“Prose both scabrous and poetic.” – Publishers Weekly. “Proust meets Chandler over a pint of Guinness.” – Spectator. “A sheer pleasure.” – Tana French. “Among the most memorable books of the year, of any genre.” – Sunday Times. “A hardboiled delight.” – Guardian. “Imagine Donald Westlake and Richard Stark collaborating on a screwball noir.” – Kirkus Reviews. “A cross between Raymond Chandler and Flann O’Brien.” – John Banville. “The effortless cool of Elmore Leonard at his peak.” – Ray Banks. “A fine writer at the top of his game.” – Lee Child.

Tuesday, October 23, 2012

Normal Service Will Probably Not Be Resumed

Apologies to the Three Regular Readers, yet again, for how slack the service has become on Crime Always Pays. Right now my brain-space is being colonised by a couple of writing projects, one of which is a rewrite, the other a whole new book.
  I’m very wary of the rewrite, because at the moment I’m thinking that it won’t take a lot of work, more of a spit-and-polish job, and whenever I find myself thinking that way I tend to be very disappointed indeed, and up to my oxters in pulling the story apart and stapling it back together again. So there’s that.
  The whole new book, of course, is a terrifying prospect. It’s at times like this that I find myself glancing to the right of the desk, where a little shelf holds my previously published novels, and telling myself, ‘Well, you’ve obviously managed to write a book before. Just do what you did the last time.’ Except you forget what you did the last time. I think it’s a similar process to how the body has no physical memory of pain. Or maybe it’s because no two books are written the same way. It might help my case if I was writing a similar kind of book to the last one, or the one before that, but this book is something new for me (it’s a spy novel, of sorts). Matters aren’t helped by the fact that I haven’t written any fiction for about six months, so it feels like I’m emerging from hibernation - sluggish, stiff, yawning. And on top of all that, I have an either-or decision to make about the main character which will have huge ramifications on how the story is told, and I’m reluctant to dive into telling it in case I realise, 30,000 words later, that the other option would have been the better choice.
  And yes, I do appreciate how much that all sounds like procrastination. But due to other commitments, it does look like this new book will have to be written between the hours of 5am and 7am, as was the last, and I really don’t know if I have the physical stamina for that kind of regime.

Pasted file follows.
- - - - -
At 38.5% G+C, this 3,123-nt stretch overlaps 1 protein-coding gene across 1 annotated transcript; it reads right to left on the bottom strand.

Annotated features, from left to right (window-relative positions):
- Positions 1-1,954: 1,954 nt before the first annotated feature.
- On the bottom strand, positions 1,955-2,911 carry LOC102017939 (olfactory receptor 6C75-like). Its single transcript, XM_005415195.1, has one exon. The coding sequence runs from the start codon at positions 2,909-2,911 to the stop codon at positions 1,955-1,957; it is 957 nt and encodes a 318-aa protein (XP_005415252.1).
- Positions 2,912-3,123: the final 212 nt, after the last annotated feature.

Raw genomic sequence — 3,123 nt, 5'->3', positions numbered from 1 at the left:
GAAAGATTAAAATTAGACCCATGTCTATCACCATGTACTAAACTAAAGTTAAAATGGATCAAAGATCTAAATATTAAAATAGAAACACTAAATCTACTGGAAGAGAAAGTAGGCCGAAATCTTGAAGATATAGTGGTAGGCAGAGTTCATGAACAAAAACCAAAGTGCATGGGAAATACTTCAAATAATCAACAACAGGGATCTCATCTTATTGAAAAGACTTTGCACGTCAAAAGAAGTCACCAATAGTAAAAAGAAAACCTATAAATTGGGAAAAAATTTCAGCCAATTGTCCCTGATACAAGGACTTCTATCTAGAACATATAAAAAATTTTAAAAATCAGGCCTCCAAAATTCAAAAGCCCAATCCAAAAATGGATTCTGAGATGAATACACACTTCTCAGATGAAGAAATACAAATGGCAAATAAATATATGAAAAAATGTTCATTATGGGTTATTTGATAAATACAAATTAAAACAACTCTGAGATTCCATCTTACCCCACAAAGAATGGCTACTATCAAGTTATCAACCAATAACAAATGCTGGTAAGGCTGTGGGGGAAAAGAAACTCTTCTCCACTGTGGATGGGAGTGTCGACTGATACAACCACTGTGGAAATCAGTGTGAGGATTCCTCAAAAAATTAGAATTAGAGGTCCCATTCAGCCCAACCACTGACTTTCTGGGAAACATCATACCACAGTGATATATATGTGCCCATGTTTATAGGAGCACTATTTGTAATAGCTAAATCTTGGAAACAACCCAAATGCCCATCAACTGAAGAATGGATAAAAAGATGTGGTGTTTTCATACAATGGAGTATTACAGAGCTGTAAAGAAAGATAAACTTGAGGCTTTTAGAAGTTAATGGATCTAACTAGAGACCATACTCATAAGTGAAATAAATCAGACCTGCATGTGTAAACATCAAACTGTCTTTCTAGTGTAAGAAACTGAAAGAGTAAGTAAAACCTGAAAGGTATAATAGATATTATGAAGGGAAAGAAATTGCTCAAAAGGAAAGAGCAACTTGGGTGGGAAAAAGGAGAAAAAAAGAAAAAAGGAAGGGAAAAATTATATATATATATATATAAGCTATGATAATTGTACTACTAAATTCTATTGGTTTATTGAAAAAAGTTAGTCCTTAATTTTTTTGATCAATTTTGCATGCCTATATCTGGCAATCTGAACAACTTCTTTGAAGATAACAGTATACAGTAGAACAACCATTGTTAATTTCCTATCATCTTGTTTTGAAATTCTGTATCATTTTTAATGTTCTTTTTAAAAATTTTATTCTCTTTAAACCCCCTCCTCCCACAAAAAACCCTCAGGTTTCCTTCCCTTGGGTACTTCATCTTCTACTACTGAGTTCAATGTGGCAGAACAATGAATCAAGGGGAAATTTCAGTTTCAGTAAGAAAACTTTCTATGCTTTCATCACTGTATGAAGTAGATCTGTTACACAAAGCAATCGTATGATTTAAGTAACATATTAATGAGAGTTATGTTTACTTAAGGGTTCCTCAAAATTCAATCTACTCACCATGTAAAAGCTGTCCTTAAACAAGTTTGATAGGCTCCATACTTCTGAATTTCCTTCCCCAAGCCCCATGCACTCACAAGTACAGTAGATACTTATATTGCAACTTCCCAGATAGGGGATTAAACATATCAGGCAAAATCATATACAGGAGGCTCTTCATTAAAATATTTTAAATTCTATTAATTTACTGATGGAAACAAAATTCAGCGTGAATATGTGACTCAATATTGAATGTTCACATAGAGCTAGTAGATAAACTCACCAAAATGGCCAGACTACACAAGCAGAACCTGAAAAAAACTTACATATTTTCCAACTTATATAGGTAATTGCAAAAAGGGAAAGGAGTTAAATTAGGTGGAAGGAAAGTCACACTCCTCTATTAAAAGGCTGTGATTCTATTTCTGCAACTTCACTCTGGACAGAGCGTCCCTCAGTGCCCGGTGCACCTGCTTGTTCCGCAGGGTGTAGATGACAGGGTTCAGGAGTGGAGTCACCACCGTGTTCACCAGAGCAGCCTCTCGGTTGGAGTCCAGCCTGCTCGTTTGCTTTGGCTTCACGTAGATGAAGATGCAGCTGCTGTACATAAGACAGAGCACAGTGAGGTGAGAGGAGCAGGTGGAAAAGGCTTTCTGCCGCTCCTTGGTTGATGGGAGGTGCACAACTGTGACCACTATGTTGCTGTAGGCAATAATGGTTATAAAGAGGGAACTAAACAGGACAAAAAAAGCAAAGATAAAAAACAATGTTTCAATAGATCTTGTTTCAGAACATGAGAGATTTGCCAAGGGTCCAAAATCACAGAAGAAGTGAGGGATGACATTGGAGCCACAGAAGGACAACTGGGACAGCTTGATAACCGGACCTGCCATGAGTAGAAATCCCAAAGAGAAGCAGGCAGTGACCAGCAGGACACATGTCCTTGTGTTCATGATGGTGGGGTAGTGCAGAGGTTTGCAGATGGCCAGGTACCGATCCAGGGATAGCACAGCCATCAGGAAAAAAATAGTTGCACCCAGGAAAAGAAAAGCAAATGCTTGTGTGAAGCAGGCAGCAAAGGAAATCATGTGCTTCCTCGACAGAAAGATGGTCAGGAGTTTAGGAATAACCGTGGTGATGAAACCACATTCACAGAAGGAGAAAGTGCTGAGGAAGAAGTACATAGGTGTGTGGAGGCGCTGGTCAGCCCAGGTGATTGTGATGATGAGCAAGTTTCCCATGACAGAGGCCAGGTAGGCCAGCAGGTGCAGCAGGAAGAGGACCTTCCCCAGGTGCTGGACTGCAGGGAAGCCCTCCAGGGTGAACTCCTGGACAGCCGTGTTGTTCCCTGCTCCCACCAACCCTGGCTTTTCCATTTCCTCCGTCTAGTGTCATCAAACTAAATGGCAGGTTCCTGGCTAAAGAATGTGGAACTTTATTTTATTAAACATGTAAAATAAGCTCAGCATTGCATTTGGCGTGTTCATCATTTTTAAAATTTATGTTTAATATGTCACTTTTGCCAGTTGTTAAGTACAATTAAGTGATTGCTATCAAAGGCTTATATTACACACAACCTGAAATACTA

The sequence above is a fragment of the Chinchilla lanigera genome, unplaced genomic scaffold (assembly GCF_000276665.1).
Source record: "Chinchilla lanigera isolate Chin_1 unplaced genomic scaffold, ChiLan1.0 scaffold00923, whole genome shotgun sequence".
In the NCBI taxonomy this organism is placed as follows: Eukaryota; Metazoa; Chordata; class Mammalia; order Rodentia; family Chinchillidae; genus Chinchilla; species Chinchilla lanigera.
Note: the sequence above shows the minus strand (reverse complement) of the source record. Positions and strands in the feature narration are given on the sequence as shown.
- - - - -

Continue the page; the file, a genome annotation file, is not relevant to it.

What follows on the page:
The flip side to that, of course, is that if I don’t do some proper writing in the very near future, I’ll end up a basket case and an absolute bear to live with. And that ain’t good, either.
  Anyway, that’s where I’m at, and why the service has been so slack. I’m off for most of this week, travelling to do the IWC Peregrine Readings in Waterford and Cork, but hopefully things will return to normal when I get back. If you don’t hear from me, just presume that I finally made that crucial decision and started the new book, and that the writing is going incredibly well. Or that I finally tumbled into the Pit of Despair. Bonne chance, mes braves

9 comments:

EK said...

No need to apologize to this Regular Reader--especially if it means we get another book! Your comment on making a big decision about the main character reminds me of seeing the first draft of the courtroom novel Anatomy of a Murder. Robert Traver originally made the central character the prosecutor. He hadn't gone very far when he switched Paul Biegler to be the defense attorney, and created (IMHO) the best courtroom novel--and movie--ever. You made a daring choice with Harry Rigby in Slaughter's Hound--you seem to be pretty good at it.

Dana King said...

I know how you feel, though at a lower talent level. I abandoned the book I was working on last year when I realized I had the story set in the wrong series. Then I took off the summer before taking my sweet time coming up with an outline I could live with. (I never like them much, but I can't write without one.) I finally got the ball rolling late last week. The rhythm comes back, though I promised myself never to take so long a hiatus again. It really is like exercising. Everything feels stiff.

savannah said...

i'll be here when you return or at the bookstore picking up the new book! i wish you well, sugar! xoxo

(slacker that i am, i've been using the reader and not always visiting the site.) ;~)

Declan Burke said...

Hi Folks - Many thanks for the kind words and encouragement. I'm sure that if (when) I get into rhythm of the new book, the frequency of the CAP posts will pick up again. Here's hoping ... Cheers, Dec

michael said...

It is hard to understand why you continued to chose writing books that will please all of us and thousands and thousands of others, leading you to a life of fame and fortune, instead of writing free daily blog posts for your regular three readers who are impatiently waiting your next book.

I have you on my RSS reader. I never will miss a blog post. It doesn't matter if you update the blog every day or every time you have a book to sell, I'll be here to read it.

lil Gluckstern said...

Have a good tour, and we'll be here when you show up. A new book? (Clap hands!)

Michael Haskins said...

Am deep into your book and if you are not writing the blog I am thankful you are writing another book! Now if you'd only cross the water and sign in Key West, I could get my collection signed. Thanks for the fun and support and hurry over.

Peter Rozovsky said...

OK, we'll see yiz when yiz gets back.

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